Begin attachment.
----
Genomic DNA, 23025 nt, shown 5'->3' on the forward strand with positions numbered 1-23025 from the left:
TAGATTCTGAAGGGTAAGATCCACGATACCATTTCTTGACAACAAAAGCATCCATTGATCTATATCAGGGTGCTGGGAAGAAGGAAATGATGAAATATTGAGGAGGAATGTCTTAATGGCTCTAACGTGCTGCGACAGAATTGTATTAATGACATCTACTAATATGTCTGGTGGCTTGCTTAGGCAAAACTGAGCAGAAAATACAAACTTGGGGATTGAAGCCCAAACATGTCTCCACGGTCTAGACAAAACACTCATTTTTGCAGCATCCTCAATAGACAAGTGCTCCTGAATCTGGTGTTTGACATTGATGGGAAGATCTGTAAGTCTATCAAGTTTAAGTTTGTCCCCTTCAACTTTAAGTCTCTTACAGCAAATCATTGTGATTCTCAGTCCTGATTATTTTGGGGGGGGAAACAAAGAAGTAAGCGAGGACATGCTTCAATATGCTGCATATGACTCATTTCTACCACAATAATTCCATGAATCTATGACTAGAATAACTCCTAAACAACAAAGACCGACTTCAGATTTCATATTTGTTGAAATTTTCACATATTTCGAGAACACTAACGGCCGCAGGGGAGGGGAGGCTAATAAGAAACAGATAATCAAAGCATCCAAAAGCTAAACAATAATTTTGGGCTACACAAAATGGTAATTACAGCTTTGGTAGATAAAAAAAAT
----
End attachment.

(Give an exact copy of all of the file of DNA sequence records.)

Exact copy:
Genomic DNA, 23025 nt, shown 5'->3' on the forward strand with positions numbered 1-23025 from the left:
TAGATTCTGAAGGGTAAGATCCACGATACCATTTCTTGACAACAAAAGCATCCATTGATCTATATCAGGGTGCTGGGAAGAAGGAAATGATGAAATATTGAGGAGGAATGTCTTAATGGCTCTAACGTGCTGCGACAGAATTGTATTAATGACATCTACTAATATGTCTGGTGGCTTGCTTAGGCAAAACTGAGCAGAAAATACAAACTTGGGGATTGAAGCCCAAACATGTCTCCACGGTCTAGACAAAACACTCATTTTTGCAGCATCCTCAATAGACAAGTGCTCCTGAATCTGGTGTTTGACATTGATGGGAAGATCTGTAAGTCTATCAAGTTTAAGTTTGTCCCCTTCAACTTTAAGTCTCTTACAGCAAATCATTGTGATTCTCAGTCCTGATTATTTTGGGGGGGGAAACAAAGAAGTAAGCGAGGACATGCTTCAATATGCTGCATATGACTCATTTCTACCACAATAATTCCATGAATCTATGACTAGAATAACTCCTAAACAACAAAGACCGACTTCAGATTTCATATTTGTTGAAATTTTCACATATTTCGAGAACACTAACGGCCGCAGGGGAGGGGAGGCTAATAAGAAACAGATAATCAAAGCATCCAAAAGCTAAACAATAATTTTGGGCTACACAAAATGGTAATTACAGCTTTGGTAGATAAAAAAAAT